Susan Sarandon, Ellen Burstyn, and Donald Sutherland in a Canadian thriller about a serial killer in the small-town backwoods. This looks like one to watch. Or does it?

Weary police Inspector Hazel Micallef (Sarandon) runs the small force policing this snow-covered town in the middle of nowhere. She drinks too much, all the time in fact, and argues with her superiors. Her daily routine is dull, and she drives home to the house she shares with her mother, a retired judge, (Burstyn) to drink some more. Then a local old lady is found dead, in very unusual and gruesome circumstances. Hazel has to step up, and soon realises that similar murders have a connection to that of the old lady.

Bur she has a past, and her drinking problem is known to all. They won’t take her seriously at first, so she has to try to tackle a series of grisly crimes, helped only by her also weary detective colleague, and a fresh-faced new boy who has transferred from Toronto. Things begin to get even more sinister when a religious connection is revealed, and consulting the local priest, (Sutherland) Hazel soon delves deeper into the mystery.

The building blocks of a great film are all there. An unusual killer, some gory details of the crimes, and the religious mysticism that surrounds the case. Moody winter locations, and the different setting of small-town Canada. Then there is that top-notch cast, all getting on a bit, but reliable as ever. I started to forgive the familiar police story standbys of alcoholism, suicidal tendencies, extra-marital affairs, and has-been cops at odds with modern methods and their bosses. Deciding to give it a chance, I settled in for the long haul, and watched it to the end.

Despite some nice atmosphere, and that previously mentioned unusual story-line, and great cast, the film-makers settled for a mix of seen-it-all-before situations. Sutherland and Burstyn were simple set dressing, their talents not even scratched. Sarandon played her part in her familiar style, all aggression and boss-woman, with no softer side. The camera spent as much time focusing on her endless bottles of bourbon, as it did following the action. As the tension builds to the climax, it feels as if it is going the wrong way, and has missed out the good bits on the journey.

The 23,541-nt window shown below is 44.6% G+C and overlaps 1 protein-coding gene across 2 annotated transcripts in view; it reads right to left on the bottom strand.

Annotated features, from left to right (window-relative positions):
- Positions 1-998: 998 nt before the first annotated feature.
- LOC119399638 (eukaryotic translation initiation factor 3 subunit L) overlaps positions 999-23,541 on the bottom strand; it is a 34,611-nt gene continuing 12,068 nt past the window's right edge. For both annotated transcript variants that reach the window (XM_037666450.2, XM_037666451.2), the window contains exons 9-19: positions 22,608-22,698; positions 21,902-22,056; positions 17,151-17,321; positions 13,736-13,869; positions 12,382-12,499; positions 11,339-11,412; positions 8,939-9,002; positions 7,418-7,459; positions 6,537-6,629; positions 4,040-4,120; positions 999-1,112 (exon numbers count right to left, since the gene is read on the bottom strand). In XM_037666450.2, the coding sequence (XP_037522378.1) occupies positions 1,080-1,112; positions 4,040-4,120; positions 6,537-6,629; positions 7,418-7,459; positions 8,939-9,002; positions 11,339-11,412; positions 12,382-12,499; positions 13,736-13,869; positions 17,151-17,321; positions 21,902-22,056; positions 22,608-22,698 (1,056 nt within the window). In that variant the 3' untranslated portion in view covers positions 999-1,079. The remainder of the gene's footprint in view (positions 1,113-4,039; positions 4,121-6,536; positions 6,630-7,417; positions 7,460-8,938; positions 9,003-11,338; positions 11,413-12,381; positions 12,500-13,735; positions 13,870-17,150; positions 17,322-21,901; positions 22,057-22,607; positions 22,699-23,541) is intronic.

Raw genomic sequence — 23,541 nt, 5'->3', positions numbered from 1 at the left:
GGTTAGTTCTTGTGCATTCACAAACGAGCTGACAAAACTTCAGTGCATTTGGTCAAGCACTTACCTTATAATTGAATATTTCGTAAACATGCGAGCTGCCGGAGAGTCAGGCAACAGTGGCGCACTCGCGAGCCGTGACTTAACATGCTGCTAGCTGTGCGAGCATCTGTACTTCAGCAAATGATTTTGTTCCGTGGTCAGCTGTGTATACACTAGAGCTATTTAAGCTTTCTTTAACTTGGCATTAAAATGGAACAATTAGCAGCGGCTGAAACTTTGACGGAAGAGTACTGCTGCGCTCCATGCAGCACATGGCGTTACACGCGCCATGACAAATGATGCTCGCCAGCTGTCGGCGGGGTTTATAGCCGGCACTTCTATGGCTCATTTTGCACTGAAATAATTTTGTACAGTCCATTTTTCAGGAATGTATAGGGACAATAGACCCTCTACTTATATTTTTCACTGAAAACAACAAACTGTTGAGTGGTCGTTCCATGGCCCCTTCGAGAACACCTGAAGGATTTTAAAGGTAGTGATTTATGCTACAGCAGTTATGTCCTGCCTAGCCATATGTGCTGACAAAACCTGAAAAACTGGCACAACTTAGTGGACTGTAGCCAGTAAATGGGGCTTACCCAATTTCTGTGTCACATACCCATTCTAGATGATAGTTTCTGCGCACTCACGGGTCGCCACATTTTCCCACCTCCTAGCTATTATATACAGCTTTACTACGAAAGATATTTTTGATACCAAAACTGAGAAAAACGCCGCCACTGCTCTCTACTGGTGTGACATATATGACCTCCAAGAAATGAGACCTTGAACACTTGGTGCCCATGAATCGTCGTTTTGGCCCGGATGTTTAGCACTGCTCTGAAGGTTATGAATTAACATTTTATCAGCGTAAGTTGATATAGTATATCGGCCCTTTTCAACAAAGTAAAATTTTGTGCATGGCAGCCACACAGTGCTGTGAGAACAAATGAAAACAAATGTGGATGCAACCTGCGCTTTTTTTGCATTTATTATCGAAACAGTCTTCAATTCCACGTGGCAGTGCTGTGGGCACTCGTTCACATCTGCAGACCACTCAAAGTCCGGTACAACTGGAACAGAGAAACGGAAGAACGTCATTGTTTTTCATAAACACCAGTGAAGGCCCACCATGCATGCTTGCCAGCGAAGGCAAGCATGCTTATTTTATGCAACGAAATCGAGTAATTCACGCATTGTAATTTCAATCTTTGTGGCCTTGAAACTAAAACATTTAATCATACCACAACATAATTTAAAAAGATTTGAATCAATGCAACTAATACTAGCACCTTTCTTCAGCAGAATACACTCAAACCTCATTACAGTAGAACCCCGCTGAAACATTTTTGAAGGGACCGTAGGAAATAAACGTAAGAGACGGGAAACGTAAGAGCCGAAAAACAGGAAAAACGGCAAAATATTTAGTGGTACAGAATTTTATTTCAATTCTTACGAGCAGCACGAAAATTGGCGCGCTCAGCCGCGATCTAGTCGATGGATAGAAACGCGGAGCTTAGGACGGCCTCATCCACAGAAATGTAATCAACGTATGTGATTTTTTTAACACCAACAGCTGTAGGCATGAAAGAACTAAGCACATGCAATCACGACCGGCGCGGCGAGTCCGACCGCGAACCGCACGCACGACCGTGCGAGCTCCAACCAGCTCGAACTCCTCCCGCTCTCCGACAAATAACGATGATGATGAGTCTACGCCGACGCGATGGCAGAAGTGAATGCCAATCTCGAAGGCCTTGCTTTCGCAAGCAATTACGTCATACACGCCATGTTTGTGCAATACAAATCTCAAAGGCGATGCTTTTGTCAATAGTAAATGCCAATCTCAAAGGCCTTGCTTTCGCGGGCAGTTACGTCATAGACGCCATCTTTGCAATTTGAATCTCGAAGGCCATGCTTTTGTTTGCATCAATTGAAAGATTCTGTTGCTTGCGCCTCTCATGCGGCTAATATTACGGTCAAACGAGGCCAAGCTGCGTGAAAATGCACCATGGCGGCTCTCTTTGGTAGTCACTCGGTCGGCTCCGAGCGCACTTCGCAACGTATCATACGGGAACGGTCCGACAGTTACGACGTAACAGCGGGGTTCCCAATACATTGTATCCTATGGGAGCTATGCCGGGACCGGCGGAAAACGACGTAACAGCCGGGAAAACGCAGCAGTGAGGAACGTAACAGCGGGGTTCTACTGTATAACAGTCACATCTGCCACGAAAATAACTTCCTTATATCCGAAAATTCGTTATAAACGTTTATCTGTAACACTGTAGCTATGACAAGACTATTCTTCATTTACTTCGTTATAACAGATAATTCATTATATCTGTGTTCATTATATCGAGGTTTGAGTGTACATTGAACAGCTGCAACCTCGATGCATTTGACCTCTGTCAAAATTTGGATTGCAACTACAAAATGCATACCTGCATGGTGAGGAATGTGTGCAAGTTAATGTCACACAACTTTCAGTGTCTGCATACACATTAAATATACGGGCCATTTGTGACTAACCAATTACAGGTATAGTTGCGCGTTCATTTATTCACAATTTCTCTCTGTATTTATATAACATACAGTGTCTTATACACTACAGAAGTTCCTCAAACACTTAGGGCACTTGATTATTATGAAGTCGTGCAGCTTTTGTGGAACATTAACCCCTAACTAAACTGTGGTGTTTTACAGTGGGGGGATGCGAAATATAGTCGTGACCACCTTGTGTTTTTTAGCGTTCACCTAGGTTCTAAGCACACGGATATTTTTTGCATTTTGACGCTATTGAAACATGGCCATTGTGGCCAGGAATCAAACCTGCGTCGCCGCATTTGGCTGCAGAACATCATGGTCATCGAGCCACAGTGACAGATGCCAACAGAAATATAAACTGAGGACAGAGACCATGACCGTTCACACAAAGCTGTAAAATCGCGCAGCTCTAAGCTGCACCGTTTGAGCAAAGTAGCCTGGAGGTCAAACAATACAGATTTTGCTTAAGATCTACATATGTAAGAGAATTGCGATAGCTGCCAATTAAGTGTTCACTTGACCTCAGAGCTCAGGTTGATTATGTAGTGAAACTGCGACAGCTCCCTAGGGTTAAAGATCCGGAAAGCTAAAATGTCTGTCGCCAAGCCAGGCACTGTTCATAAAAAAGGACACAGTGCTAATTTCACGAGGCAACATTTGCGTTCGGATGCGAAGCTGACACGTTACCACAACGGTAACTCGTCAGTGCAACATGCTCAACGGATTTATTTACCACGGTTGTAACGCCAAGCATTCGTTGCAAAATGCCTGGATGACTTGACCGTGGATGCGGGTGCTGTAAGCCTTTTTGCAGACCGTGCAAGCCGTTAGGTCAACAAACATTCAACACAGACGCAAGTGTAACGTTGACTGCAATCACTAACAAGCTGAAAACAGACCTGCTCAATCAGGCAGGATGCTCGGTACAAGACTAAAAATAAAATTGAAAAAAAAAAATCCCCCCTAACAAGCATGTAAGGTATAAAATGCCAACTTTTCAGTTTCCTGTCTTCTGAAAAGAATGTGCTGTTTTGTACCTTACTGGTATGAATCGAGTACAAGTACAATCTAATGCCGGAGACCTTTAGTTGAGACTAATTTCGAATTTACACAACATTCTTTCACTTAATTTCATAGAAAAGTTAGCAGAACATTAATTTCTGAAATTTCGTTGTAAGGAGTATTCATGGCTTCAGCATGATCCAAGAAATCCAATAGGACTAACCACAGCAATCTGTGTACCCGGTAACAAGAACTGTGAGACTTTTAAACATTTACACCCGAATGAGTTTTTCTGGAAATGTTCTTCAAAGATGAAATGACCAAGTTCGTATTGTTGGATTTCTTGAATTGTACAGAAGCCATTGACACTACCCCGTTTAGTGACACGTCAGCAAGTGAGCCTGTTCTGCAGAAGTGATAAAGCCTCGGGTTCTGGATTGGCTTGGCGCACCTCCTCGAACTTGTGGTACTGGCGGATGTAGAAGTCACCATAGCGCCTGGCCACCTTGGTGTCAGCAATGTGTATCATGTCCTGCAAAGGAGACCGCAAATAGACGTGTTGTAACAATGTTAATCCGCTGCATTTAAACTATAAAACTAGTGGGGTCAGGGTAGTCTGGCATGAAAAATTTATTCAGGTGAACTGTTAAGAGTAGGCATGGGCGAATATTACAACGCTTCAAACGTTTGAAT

I was left wanting more of Christopher Heyerdahl, who plays the creepy killer, and wondering why someone of the stature of Ellen Burstyn was even in the film to begin with. A film to watch if you have absolutely, positively, nothing else to do. It’s not ‘Fargo’, that’s for sure. Here’s a trailer.

Just been watching…(45)

Good Kill (2014)

***No spoilers***

An American war film that looks at a very different aspect of modern warfare. Air Force drone pilots, operating lethal killer-drones over Afghanistan and other countries, from a remote base near Las Vegas. Recruited as much for their skill at playing video games, as for their ability to fly jets, these young servicemen and women sit in steel cabins, delivering death on demand at the behest of the CIA, or High Command.

Major Tom Egan has flown many combat tours, and proved his skill in the air. But now his beloved jets are in mothballs, as the Air Force concentrates on a new kind of war. The silent unseen drones, picking off targets at will, from 10,000 feet above an enemy that has no idea what is about to happen. He is unhappy, disillusioned, drinking too much. Although he can return to his modern house near the city every day after work, home to his pretty wife and two children, he misses ‘the fear’, the unexpected, and the feeling of being in control, up in his jet fighter.